We landed in Phoenix as the evening’s light swept across the landscape. I picked up our baggage, which warranted quite a few stares, and we made our way to the Rental Car Center. Take note, readers, that PHX does not have any car rental agencies in-terminal, so you’ll have to take a shuttle bus. Retrieving our bags, riding the shuttle, and picking up the rental car took about 90 minutes. I already felt so drained and we still had to embark on a three hour drive north. The folks at the Alamo facility were the friendliest rental car employees I have yet to encounter on my travels with Gavin so far. After handing over the keys, the gentleman came around the podium and carried two of our bags to the car for us. I was blown away. While I can certainly carry the load by myself, my shoulders were thankful to have some reprieve.
I picked a vehicle, loaded up the trunk, and installed the carseat while Gavin happily played on the floorboard. I could sense his excitement for our little adventure together. He smiled and cooed as I strapped him into his carseat, as if he knew we were going somewhere special. Just the two of us.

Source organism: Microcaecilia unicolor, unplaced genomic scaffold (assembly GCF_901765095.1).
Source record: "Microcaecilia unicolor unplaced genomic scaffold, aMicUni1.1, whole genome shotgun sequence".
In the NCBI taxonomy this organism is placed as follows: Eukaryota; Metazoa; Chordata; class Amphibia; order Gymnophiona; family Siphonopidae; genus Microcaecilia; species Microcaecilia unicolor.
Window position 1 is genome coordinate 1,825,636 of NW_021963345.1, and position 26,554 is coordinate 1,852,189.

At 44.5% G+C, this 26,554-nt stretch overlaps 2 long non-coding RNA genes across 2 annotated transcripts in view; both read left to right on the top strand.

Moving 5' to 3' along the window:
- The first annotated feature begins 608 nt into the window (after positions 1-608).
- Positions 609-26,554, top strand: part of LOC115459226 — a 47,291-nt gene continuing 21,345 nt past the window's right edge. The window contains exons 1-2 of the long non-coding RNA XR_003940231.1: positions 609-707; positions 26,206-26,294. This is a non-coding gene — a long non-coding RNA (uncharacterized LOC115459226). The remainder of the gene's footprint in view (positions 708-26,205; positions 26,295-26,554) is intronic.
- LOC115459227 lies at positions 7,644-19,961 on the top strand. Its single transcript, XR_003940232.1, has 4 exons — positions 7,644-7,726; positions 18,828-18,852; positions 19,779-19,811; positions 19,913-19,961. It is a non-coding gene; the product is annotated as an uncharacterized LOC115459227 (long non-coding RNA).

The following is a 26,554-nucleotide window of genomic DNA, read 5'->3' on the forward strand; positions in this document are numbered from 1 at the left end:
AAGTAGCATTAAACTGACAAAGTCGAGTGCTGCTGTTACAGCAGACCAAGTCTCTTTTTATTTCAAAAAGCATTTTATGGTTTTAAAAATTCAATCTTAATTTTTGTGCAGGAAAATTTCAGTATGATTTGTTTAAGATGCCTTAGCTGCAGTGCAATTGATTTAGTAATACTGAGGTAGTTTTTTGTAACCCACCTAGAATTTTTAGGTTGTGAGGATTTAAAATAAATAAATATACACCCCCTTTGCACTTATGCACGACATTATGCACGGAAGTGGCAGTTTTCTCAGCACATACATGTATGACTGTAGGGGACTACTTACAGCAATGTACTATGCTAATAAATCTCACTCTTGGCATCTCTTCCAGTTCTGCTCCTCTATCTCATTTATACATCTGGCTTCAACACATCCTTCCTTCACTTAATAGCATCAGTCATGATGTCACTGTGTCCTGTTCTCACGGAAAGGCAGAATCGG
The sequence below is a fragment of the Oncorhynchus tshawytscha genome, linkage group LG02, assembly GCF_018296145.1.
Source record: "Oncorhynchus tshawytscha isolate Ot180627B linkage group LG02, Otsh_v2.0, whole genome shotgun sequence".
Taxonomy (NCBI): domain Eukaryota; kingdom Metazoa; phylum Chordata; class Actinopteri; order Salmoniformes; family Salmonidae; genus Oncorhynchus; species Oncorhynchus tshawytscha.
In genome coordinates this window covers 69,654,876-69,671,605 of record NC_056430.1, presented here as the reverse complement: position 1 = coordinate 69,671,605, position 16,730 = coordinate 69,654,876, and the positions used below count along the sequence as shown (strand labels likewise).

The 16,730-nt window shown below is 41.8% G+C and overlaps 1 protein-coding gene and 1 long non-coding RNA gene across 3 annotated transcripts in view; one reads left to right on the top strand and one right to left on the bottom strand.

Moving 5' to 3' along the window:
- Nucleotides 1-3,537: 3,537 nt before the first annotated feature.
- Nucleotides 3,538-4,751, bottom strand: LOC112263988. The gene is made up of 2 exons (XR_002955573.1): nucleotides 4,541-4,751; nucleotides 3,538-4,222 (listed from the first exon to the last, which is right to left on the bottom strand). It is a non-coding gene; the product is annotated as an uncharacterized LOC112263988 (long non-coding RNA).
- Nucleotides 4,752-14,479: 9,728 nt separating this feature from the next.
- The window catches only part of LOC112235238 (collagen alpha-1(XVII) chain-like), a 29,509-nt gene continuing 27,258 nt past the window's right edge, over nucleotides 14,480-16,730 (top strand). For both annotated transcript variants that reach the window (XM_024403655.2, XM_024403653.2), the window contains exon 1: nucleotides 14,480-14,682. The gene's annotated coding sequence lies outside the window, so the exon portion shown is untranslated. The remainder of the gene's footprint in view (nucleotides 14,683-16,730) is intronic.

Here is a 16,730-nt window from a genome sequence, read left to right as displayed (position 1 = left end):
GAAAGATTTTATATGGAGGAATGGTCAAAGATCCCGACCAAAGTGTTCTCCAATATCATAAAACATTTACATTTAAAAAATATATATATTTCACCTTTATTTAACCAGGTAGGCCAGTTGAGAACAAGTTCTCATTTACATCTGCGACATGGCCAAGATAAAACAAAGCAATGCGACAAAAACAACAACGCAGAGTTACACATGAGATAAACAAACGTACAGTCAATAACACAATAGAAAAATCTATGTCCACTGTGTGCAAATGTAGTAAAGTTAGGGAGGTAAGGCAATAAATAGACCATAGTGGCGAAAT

I was well overdue for a caffeine fix at this point and Gavin was only slightly overdue for a milk break. I took the nearest exit so I could fulfill both of our needs. One of the best pieces of advice I can give families who want to travel with their child(ren) is to be flexible and avoid having a strict schedule. This pitstop definitely could’ve been much faster if I just hit a drive-thru for a Coke and continued on driving, knowing that Gavin would eventually fuss himself to sleep. He wasn’t starving, he was just unsettled. But I have found that the more I cater to the needs of my child when we travel, the better time we both have. Kids will be tired, hungry, and cranky no matter what, so just tune in to their needs and meet them exactly where they happen to be. Gavin, in this moment, just needed a little snack and comfort, so we picked a quiet corner booth inside a restaurant where I rocked and nursed him for a half hour before getting back on the road.